If you thought the great GPU shortage of 2017/18 was bad, try being a quantum computing researcher. Shortages of specialised quantum hardware and ex-military nuclear material could stifle further development in the field. With growing applications for qubit’s entangled state, exotic components necessary for further research are becoming a hard-fought resource according to experts in the field.
Quantum computers utilise qubits: bits that can exist either as 1, 0, or everything in between. The unique properties of quantum PCs – superposition and entanglement – make these computers potentially very powerful, especially for cryptographic tasks. However, it also makes them complex and vulnerable to just about every fluctuation in the environment.
To keep everything in check and acting somewhat how you might expect, quantum computers require specialised housing and measuring tools. These are intended to maintain as little quantum noise as possible and keep errors – the scourge of quantum computing – and subsequent error-checking to a minimum. But all that specialised tech comes at a cost. Not only is the necessary hardware incredibly expensive, but lead times on equipment can be over a year.
Prohibitively expensive refrigerators can have lead times of over a year, Heise reports (via HardwareLuxx). Necessary supercooling gases, such as helium-3, a by-product of nuclear research and weapons programmes, are hard to come by, but their ability to produce temperatures as low as a fraction of a kelvin is pivotal to keeping qubits functioning. As nuclear weapons stores have depleted following the Cold War, so too has the world’s supply of helium-3.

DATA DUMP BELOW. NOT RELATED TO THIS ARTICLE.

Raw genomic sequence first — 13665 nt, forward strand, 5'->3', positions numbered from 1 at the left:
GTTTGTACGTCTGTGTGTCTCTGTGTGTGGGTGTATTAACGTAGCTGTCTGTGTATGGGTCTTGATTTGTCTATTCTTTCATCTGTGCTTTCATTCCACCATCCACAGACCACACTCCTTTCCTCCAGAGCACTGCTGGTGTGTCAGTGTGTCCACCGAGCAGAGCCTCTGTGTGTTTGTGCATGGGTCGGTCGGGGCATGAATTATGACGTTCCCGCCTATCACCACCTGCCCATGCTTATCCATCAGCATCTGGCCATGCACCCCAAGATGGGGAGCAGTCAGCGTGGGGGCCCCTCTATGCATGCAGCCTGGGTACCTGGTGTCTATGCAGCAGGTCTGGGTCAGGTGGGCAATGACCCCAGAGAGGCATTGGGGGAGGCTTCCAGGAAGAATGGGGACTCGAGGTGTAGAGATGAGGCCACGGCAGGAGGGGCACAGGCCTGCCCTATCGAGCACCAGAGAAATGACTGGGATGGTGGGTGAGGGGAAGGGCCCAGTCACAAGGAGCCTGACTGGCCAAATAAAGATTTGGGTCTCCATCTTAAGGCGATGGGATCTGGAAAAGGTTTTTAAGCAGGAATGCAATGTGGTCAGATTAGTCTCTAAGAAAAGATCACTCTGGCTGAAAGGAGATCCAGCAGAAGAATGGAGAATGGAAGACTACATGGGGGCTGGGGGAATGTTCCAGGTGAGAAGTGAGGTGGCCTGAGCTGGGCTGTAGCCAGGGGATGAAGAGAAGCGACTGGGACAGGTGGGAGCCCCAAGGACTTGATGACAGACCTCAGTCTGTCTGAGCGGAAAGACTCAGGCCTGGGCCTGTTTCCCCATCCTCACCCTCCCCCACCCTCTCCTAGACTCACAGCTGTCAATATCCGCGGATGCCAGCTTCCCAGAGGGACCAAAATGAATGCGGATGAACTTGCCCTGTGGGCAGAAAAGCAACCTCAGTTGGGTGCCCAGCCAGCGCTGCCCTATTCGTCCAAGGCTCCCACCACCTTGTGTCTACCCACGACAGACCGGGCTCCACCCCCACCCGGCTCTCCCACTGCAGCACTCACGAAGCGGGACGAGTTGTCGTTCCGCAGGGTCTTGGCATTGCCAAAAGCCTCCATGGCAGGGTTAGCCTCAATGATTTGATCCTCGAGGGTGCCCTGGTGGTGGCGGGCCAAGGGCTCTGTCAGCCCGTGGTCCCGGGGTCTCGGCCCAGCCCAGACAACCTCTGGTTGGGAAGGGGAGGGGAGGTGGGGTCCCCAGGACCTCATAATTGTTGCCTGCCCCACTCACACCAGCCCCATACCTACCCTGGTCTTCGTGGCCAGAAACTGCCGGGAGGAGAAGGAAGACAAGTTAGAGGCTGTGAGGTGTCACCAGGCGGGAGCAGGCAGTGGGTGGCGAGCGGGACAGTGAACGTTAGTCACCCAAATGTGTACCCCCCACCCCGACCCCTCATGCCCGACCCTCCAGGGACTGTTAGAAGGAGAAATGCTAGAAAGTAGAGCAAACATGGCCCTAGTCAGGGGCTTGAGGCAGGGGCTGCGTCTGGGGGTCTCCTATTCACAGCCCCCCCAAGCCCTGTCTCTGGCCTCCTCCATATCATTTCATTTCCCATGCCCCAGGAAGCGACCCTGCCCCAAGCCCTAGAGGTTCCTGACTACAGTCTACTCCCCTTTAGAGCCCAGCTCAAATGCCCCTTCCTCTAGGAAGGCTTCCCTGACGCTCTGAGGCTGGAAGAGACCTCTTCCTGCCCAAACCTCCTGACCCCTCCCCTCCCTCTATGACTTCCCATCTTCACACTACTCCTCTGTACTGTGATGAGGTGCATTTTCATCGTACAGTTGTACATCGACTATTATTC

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Without a steady supply of said gases, and necessary microwave transmitting cables, development and research falters in some areas. Organisations are now starting to wise-up to the growing shortage of quantum parts, and attempts are being made to convince suppliers to invest in quantum computing.
IBM Q System One is one approachable inlet to quantum computing. This stunning system lives up in the cloud (in New York somewhere) and the platform is distributed far and wide for accessible research and commercial applications via the web.
And while gaming on a quantum computer may seem like a colossal waste of potential, some smart folk are already on it – even creating a quantum game of Battleships.
With the likes of IBM, Google, Microsoft, Intel, and many more startups now engaged in the race to quantum supremacy (the point when quantum PCs out-crunch traditional computing), the supply and demand industry for necessary componentry should expand and mature along with it. Researchers, conferences, and startups are touted as some of the best ways to incentivise suppliers.
But all in due course. After all, quantum computing is still in its embryonic stages. In-silicon applications, such as Intel’s spin qubit approach, and non-cryogenic solutions are just a few of the potential avenues for further research that may not suffer the same shortages as those above but have their own hurdles to jump. We’re still not sure the best way to nail down qubits effectively, let alone create ones that are mass-manufacturable.